Red State Privilege

Bloggified by Jake on Monday, August 1, 2016

With the Democratic National Convention failing to convince many Bernie Sanders supporters and Donald Trump detractors that Hillary Clinton should be the next president, third party candidates are getting more consideration than during more election years. This week, there seems to be a concerted effort on the part of the Hillary campaign to hammer home the message that voting for Governor Gary Johnson of the Libertarian Party or Green Party candidate Dr. Jill Stein is throwing away your vote and risking four years of President Trump.

This argument, however, fails to consider the outdated quagmire of the Electoral College.

No matter what happens in the next 100 days, Donald Trump will get 173 electoral votes from 21 states. There is a fraction of a percent chance that the voters of Kentucky, Wyoming, Alabama, Nebraska, and Mississippi will throw their support behind Hillary Clinton in November.*

Because the popular vote is meaningless, there's no reason for progressives in Alaska, Montana, and Tennessee not to support Stein. And disgruntled Republicans upset that their party has abandoned fiscal conservatism can feel free to cast a ballot of Johnson. Ultimately, Trump will win Kansas and its six electoral votes. But while the outcome is the same, the message is different if he wins by a margin of 68-32 versus one of 54-20-18-8.

Yes, there are states where voting matters. If I lived in Florida, Ohio, Pennsylvania, or North Carolina, I might be more open to the idea that my vote for Stein or Johnson could be the difference maker. But I live in Arizona and have what could be considered Red State privilege that comes from knowing my vote is a meaningless drop in a bucket if I cast it for the big two parties.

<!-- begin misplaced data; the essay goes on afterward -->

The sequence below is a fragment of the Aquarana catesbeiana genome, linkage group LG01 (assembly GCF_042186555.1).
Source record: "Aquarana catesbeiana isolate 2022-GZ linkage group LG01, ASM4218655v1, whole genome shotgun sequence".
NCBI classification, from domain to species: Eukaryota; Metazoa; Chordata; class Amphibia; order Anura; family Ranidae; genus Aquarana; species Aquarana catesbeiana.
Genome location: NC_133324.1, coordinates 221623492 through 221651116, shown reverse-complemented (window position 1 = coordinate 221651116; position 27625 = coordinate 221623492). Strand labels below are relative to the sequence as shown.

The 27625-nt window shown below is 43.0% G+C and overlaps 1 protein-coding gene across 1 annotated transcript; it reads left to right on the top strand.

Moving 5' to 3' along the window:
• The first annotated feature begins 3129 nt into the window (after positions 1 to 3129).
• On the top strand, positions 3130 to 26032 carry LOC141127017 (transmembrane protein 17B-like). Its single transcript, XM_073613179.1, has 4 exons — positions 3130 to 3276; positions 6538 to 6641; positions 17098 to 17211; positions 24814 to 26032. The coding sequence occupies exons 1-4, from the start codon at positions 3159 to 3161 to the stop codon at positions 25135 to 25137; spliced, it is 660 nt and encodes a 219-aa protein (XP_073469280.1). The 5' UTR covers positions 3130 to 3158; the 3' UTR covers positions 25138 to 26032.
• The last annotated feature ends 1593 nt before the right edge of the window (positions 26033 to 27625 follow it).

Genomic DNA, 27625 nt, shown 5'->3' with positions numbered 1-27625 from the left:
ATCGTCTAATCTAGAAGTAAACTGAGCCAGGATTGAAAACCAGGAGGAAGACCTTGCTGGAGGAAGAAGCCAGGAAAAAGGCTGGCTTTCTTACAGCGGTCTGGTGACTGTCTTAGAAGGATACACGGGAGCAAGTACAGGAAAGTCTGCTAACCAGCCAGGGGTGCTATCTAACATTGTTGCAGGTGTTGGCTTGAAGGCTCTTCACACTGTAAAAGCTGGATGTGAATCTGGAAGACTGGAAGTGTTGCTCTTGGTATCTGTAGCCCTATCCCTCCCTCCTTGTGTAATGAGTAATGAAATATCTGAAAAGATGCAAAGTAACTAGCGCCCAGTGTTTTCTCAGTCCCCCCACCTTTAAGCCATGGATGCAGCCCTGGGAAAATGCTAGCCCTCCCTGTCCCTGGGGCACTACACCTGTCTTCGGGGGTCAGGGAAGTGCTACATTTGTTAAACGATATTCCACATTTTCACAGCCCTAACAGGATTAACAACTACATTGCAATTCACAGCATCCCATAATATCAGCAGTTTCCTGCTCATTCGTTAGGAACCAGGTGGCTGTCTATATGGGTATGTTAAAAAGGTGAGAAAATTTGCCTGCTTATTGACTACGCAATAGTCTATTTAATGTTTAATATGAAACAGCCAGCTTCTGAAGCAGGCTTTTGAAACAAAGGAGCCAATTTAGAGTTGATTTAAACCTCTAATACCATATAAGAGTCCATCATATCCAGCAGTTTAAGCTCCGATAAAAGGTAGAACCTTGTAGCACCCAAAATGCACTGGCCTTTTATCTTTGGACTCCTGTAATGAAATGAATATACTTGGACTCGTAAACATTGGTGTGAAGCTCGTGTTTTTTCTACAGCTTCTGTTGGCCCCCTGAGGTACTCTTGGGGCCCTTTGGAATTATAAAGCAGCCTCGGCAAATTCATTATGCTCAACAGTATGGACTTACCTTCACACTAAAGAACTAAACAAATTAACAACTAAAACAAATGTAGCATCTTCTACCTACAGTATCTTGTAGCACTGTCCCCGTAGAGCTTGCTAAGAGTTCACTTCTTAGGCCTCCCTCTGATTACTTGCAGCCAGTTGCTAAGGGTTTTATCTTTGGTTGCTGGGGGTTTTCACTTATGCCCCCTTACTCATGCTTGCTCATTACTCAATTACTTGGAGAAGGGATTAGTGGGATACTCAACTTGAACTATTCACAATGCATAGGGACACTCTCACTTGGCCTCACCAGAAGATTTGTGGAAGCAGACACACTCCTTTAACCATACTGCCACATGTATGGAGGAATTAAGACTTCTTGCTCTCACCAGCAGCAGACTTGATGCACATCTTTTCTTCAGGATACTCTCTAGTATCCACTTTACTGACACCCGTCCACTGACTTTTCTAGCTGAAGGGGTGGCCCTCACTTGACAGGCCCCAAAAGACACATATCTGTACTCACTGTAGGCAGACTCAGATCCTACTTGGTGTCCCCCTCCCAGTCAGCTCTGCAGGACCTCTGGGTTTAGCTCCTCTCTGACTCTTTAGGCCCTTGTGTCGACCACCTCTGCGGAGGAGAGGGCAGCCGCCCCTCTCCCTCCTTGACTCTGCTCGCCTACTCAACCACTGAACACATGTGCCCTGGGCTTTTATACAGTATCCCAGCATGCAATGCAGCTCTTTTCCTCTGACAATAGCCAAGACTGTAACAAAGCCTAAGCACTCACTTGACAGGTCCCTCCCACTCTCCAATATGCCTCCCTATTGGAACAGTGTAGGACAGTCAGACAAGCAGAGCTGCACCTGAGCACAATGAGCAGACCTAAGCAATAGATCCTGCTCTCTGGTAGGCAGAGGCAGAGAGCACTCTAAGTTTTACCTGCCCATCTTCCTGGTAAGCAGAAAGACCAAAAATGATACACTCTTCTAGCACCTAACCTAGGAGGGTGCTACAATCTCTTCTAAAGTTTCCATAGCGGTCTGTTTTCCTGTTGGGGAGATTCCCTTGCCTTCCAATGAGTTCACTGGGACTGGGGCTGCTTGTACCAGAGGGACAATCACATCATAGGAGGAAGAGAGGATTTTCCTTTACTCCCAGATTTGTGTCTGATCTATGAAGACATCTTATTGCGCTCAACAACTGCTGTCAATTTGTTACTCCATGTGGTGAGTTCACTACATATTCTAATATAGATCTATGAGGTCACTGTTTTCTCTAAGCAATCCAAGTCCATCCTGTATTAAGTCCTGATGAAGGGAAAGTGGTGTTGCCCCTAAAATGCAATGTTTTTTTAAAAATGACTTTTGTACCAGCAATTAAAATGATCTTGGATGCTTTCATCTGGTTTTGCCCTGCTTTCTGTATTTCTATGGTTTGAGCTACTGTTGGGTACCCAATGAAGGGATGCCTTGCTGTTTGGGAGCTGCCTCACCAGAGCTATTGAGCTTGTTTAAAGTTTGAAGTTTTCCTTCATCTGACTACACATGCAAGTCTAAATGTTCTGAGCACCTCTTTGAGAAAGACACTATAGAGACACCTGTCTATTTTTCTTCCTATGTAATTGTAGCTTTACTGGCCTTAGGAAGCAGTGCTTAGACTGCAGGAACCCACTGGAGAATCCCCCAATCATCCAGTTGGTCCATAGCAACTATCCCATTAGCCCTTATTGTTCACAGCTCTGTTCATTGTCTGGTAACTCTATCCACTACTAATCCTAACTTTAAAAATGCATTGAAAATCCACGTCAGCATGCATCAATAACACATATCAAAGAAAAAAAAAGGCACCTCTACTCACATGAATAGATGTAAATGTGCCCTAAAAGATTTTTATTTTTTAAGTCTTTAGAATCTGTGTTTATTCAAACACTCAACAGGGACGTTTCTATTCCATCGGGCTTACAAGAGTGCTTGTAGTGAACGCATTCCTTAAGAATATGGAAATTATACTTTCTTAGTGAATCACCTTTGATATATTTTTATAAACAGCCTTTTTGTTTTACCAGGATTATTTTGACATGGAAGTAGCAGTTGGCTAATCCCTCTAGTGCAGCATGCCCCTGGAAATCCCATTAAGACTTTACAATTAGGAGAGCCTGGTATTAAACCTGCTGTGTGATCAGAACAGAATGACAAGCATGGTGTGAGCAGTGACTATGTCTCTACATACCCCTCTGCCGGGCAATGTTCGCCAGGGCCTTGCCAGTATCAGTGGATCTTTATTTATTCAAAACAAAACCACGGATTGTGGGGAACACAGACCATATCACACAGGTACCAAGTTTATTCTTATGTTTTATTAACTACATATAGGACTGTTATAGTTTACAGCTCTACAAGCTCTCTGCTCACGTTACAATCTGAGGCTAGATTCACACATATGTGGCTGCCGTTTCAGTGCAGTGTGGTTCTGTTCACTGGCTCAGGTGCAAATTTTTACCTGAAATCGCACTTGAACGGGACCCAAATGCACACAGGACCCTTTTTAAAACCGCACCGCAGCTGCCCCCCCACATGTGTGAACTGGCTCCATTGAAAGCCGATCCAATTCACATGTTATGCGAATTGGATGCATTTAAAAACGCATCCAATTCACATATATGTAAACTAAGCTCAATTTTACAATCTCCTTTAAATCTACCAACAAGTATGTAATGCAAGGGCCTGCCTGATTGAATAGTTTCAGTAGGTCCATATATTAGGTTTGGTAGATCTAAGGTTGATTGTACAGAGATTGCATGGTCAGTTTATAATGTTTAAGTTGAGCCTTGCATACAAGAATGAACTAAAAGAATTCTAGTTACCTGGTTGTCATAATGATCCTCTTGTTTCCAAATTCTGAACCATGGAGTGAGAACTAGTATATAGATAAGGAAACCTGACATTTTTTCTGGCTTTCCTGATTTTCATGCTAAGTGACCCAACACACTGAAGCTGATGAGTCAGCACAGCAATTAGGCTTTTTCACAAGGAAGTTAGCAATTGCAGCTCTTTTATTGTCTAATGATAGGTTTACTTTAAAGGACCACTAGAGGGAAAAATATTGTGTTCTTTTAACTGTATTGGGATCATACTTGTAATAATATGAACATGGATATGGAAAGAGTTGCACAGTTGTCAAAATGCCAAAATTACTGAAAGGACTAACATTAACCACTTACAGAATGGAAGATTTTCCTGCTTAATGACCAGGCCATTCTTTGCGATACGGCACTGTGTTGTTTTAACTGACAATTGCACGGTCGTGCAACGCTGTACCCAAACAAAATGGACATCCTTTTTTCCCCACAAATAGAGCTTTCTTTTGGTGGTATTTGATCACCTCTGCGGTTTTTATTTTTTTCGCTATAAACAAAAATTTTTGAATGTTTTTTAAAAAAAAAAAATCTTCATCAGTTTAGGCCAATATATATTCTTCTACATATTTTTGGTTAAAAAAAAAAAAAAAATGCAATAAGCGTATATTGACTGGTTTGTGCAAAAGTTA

While FiveThirtyEight currently says there's a 27% chance Clinton could win our 11 electoral votes, I have no doubt we'll see those odds narrow as November approaches. Trump will lose in Tucson and Phoenix, but a combination of suppression of Hispanic and black votes along with overwhelming GOP support in rural parts of the state will far outweigh Clinton's narrow victories in the big cities.

Everything I've said holds true as well in blue enclaves like Illinois, Hawaii, Massachusetts, New York, and California, which Clinton can already safely count in her march to the White House. Roughly 80 of American voters have indicated they'd like a viable third party option. Coincidentally, about 80% of states know months, even years before a presidential election that voters' choices won't matter. This election could be an opportunity to change both.

*Not for nothing, many of the states that are solidly in Trump's win column are states Clinton won by wide margins in the primary. In the ensuing months her supporters used that as a reason to urge Sanders out of the race. Sanders correctly pointed out that no Democratic candidate would win the deep red South, so her wins there would be immaterial in the general election.

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